Freeze Dried or Just Plain Frozen — 24 April 2002
I swear I’m beginning to think that terrapin hatchlings come in freeze dried packages. And today provided another example to support this absurd hypothesis.
Around ten this morning a fellow was walking down the National Park Trail toward Great Island. This area of the peninsula is called the Gut, a tombolo that knits together Great Island and Griffin Island and shelters Wellfleet Harbor from Cape Cod Bay. No vehicular traffic is allowed on Great Island to prevent damage to this fragile habitat, with the sole exception of Park Service patrols.
As he trekked the path between dunes on the west and Herring River marsh on the east, the hiker spotted an unusual pebble in the tire rut of the patrol track. He found Hatchling 002-02, an overwintered hatchling who chose an unfortunate moment to emerge. Eyes were sealed tight and both forelimbs were injured, apparently from a vehicular encounter. Luckily, the soft dune sand cushioned the blow. The hatchling was severely dehydrated and cold-stunned to boot. The sunrise wind-chill dipped below 40 degrees. It showed almost no sign of life, and movement in response to stimuli could hardly be discerned.
His rescuer dropped Hatchling 002-02, nicknamed Frisbee, off at the Wellfleet Bay Wildlife Sanctuary and the Sanctuary called me. Back at Connemara Cottage, I placed Frisbee in tepid fresh water under a heat lamp. Within 30 minutes, eyes popped open and all four limbs got into gear, including the injured ones. In fact, by the time I had prepared a recovery tank, Frisbee had moved beyond active into ornery. I’ve never known a hatchling before who actually tried to bite, or at least gum me.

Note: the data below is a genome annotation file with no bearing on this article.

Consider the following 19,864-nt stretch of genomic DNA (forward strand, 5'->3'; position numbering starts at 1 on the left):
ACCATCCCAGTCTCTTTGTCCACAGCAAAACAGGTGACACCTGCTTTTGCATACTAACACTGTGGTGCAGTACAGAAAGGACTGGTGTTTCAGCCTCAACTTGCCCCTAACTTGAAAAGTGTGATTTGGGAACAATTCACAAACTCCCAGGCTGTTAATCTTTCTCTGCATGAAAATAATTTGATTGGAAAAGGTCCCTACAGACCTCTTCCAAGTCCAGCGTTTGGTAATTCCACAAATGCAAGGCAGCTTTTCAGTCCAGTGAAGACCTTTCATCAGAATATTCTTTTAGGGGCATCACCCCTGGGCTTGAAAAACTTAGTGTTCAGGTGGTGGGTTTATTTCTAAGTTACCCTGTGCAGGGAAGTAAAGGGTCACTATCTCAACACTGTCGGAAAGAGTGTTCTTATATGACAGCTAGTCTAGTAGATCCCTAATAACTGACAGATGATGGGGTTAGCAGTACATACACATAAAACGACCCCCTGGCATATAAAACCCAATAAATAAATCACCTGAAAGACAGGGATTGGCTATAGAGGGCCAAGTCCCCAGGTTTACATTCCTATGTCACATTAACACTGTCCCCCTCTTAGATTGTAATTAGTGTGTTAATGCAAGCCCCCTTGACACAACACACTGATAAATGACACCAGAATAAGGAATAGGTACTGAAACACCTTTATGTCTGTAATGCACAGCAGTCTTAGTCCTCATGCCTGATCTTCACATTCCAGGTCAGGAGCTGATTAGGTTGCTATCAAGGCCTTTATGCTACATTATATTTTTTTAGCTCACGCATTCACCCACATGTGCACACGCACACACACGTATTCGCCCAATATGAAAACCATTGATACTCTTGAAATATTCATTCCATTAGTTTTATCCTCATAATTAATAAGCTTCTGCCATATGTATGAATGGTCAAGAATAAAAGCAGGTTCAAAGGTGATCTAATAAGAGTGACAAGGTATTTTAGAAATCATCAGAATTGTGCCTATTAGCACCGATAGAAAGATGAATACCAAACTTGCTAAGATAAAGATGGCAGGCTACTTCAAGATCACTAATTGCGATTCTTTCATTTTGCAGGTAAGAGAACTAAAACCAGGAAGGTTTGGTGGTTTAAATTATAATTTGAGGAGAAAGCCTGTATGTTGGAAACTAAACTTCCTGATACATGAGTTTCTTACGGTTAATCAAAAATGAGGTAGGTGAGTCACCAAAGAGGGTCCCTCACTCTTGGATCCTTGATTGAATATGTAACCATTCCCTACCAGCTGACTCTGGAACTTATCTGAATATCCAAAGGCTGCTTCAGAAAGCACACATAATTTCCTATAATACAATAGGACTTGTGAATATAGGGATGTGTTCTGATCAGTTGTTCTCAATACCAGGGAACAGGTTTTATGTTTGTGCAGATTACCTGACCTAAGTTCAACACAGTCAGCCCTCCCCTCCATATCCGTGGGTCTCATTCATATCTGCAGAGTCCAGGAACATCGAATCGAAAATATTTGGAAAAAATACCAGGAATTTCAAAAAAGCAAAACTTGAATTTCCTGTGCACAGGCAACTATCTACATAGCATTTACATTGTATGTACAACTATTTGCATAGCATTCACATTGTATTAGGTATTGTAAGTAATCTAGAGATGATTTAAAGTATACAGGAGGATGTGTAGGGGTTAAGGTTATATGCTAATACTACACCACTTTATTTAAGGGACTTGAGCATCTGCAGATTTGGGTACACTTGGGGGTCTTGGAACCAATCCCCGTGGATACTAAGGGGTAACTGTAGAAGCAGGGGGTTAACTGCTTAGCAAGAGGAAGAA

Once into the heated recovery tank filled with brackish marsh water, Frisbee floated for a few minutes, took a deep breath and began swimming like a lifeguard. The game plan is to hold her for a few days, so she can both rehydrate and warm up a bit as, we hope, the weather warms up, too. The tale of the tape for Hatchling 002-02: 2.53 centimeters carapace length, 2.00 plastron, and 3 grams weight. As with all overwintered hatchlings, she had no egg tooth.
This afternoon offered a minus 0.5 low tide as we approach full moon. So, Dr. Barbara Brennessel from Wheaton College joined me in Blackfish Creek to see if we could find any adult terrapins active. The air temperature barely touched 50 degrees, accompanied by a gusty northeast breeze right off the ocean. Whatever residual heat was trapped in creek waters was quickly dissipating.
We saw a single terrapin surface for air during the entire 90 minute tidal period, signaling that some of the turtles who woke during last week’s summer preview have returned to their muddy hibernacula. Barbara did net one large female who barreled through the rapids underwater.
Terrapin 1007 had previously been observed on 2 July 2000 as she swam through these same, but considerably warmer, rapids. Back then, she measured 18.8 centimeters carapace, 16.9 centimeters plastron and weighed 1160 grams. Well, 2001 had been a very good year for this lady, because she now hit the scales at almost 1300 grams and had added two millimeters to her length. She was quite plump, which may account for the fact that she was still active while others, perhaps less massive, were taking the day off.
Tonight the thermometer will dip into the 30s and tomorrow may not reach 50 degrees. Not the best weather to greet emerging terrapins.